Scrolling through Instagram, it’s easy to think everyone’s romantic relationships are picture-perfect bliss. But, 1 in 4 women in the United States will experience severe physical violence at the hands of an intimate partner in her lifetime. Odds are, someone you know is one of the four.
What should you do if a friend confides in you about relationship violence? What if you suspect your friend is in an unhealthy relationship? The words you speak to a survivor of abuse are powerful. Even well-intentioned words of unsolicited advice can intensify the hurt of someone already suffering. On the other hand, your words of empathy and encouragement could be the catalyst for someone’s healing. Being prepared for those conversations makes all the difference.
Learn the signs and understand the situation
Domestic violence is a pattern of abusive behavior in a relationship used to gain power and control over another person. Abuse can take many forms— In addition to overt physical force, abuse can consist of threats, coercively controlling all finances, using children as leverage, playing mind games, humiliation and name calling, and isolation from family and friends. Look for warning signs of a potentially abusive relationship: possessive and controlling behavior, a short temper, restricting a partner’s ability to see loved ones, inhibiting work or schooling, substance abuse, and making harsh or demeaning verbal comments.
While difficult to understand from the outside, an individual in an abusive relationship may choose to stay for countless reasons. A survivor of domestic violence may fear being alone, worry about the impact on her kids, feel shame and embarrassment at the idea of someone finding out, lack the financial resources to live independently, and fear retaliation from her partner if she tries to leave. She may also sincerely love her partner and hope things will change.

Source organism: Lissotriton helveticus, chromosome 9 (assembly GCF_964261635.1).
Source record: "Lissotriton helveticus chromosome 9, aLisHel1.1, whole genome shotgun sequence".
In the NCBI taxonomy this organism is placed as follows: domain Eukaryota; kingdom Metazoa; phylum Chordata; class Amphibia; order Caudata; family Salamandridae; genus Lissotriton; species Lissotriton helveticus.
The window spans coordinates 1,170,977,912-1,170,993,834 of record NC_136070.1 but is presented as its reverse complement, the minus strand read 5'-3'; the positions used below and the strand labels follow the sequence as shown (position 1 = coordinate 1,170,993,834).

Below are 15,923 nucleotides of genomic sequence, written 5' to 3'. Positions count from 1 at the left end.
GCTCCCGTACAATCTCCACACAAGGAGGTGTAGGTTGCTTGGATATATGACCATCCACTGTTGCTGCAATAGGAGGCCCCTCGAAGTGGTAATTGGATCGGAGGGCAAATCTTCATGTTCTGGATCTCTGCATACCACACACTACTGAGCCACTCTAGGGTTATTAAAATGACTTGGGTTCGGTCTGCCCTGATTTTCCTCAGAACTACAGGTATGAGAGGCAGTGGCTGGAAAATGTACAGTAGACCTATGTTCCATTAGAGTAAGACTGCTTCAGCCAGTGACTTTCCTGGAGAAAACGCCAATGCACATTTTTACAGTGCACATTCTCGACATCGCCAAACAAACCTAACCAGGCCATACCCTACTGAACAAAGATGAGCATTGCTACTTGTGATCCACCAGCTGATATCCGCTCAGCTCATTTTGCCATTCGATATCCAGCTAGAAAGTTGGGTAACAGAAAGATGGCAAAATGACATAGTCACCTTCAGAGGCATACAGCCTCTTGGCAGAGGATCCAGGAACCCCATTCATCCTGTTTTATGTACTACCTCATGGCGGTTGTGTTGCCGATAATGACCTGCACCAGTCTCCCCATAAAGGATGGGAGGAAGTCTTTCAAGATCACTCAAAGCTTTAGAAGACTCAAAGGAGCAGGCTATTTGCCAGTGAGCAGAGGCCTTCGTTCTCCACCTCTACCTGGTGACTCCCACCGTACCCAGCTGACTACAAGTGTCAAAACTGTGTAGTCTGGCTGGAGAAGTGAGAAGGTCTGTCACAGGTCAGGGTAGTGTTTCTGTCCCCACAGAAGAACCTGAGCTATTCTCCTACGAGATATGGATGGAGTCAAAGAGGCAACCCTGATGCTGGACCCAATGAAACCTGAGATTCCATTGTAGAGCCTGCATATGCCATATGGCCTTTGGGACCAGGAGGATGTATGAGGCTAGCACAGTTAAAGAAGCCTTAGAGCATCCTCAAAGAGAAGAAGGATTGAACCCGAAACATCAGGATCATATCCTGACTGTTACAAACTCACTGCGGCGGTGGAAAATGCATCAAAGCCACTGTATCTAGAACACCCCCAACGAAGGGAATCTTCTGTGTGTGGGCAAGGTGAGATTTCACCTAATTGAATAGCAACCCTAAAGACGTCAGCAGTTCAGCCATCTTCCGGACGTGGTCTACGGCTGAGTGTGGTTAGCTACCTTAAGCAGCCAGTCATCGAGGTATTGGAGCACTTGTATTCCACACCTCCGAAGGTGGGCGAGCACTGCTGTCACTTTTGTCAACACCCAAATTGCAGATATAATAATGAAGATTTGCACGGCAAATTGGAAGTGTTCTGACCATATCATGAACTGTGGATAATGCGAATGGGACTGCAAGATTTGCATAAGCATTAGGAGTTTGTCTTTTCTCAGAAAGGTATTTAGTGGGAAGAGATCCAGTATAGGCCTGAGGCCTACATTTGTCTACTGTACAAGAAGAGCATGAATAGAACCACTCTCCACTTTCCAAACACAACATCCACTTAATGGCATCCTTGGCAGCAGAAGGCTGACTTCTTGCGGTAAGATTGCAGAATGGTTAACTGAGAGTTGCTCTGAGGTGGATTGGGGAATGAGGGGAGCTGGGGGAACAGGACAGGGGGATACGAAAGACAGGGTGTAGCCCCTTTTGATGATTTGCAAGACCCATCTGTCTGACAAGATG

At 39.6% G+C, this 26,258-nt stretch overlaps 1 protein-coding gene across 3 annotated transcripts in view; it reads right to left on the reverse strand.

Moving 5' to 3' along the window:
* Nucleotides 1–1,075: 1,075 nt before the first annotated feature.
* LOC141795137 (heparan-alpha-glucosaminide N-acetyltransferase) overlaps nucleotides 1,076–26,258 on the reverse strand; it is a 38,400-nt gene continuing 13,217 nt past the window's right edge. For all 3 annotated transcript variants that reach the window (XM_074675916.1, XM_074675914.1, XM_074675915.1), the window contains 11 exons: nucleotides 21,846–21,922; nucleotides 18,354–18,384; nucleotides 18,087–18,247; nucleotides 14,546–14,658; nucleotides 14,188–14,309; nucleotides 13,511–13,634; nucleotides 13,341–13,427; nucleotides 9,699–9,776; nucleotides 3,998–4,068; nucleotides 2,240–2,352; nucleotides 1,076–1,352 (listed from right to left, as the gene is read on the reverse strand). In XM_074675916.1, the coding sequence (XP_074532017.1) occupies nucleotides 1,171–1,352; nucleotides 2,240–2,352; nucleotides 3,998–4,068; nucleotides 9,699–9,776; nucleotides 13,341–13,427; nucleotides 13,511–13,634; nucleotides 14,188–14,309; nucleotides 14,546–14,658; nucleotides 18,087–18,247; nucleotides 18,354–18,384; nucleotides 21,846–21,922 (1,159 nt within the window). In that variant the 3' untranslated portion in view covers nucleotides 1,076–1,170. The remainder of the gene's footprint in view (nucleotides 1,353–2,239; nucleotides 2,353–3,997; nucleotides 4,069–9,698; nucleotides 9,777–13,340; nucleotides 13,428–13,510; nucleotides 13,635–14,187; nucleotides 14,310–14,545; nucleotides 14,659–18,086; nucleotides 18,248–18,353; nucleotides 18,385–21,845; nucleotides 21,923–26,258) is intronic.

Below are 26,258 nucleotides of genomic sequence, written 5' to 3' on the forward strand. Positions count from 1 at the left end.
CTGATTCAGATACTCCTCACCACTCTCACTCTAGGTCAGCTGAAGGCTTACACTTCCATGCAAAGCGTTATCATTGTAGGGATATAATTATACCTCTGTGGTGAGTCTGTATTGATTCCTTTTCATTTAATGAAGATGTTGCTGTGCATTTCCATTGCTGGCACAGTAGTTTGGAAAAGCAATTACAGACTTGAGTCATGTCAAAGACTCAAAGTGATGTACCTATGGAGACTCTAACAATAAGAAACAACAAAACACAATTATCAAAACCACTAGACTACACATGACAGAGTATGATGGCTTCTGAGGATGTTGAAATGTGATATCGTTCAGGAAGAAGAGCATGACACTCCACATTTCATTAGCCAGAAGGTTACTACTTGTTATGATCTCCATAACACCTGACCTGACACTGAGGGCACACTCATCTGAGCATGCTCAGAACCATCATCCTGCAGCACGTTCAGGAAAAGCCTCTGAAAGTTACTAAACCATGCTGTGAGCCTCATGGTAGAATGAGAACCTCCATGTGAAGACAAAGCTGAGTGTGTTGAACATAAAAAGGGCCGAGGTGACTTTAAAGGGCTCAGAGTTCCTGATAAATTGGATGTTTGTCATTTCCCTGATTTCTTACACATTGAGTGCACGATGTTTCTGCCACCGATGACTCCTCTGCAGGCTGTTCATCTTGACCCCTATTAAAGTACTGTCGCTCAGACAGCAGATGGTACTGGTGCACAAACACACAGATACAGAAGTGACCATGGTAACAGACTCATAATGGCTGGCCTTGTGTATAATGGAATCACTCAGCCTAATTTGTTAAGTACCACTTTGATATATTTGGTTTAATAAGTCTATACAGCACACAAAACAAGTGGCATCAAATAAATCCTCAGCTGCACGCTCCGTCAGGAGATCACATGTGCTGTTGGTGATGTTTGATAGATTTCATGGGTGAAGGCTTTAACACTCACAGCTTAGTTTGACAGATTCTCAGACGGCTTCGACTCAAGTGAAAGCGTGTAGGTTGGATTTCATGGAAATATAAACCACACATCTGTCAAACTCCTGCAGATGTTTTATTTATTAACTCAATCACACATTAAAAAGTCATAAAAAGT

It takes courage and vulnerability to open up about an experience of relationship abuse. Affirm your friend’s bravery and show compassion. Really listen to her story, and don’t immediately jump in and try to fix the situation. Every relationship and process of healing from abuse is different. Encouraging a friend to immediately leave an abusive situation may not be the best choice for her situation. In fact, attempting to leave an abusive partner exponentially increases the likelihood a partner will use lethal force in retaliation. Additionally, her religious beliefs, family, or other community may encourage her to stay in the relationship. Offer your friend hope and let her know you’re a safe and steady source of support.
- If you’re approaching a friend about a relationship you suspect may be abusive, share your observations about her interactions with her partner.
- Point to specific behaviors and explain how that behavior would make you feel if you were in her shoes.
- Ask her if she wants to talk about it and let her know she’s not alone, and always remind your friend the situation is not her fault.
- No matter the reason for the behavior, everyone is responsible for their own actions and no one deserves abuse.
Pass on resources
In addition to offering your support and a listening ear, pass on resources you think may help. Learn about organizations in your community offering services to domestic violence survivors. Local organizations may offer support groups, emergency shelters, hotlines, legal advocacy, and other resources that could be valuable for your friend. Once you learn about available resources, consider sharing that information spontaneously with your circle of influence— you never know who might be in need of help. National educational resources are available from the National Coalition Against Domestic Violence, National Resource Center on Domestic Violence, and The Mend Project. The National Domestic Violence Hotline offers confidential help 24/7 at 1-800-799-7233 (SAFE) or 1-800-787-3224 (TTY).
Domestic violence is far too common and very often overlooked. Take the time to educate yourself about domestic violence and learn about organizations working to reduce the statistics. Being available and prepared to talk about relationship violence with your friend may be the support she needs to recognize, escape, or heal from an abusive relationship.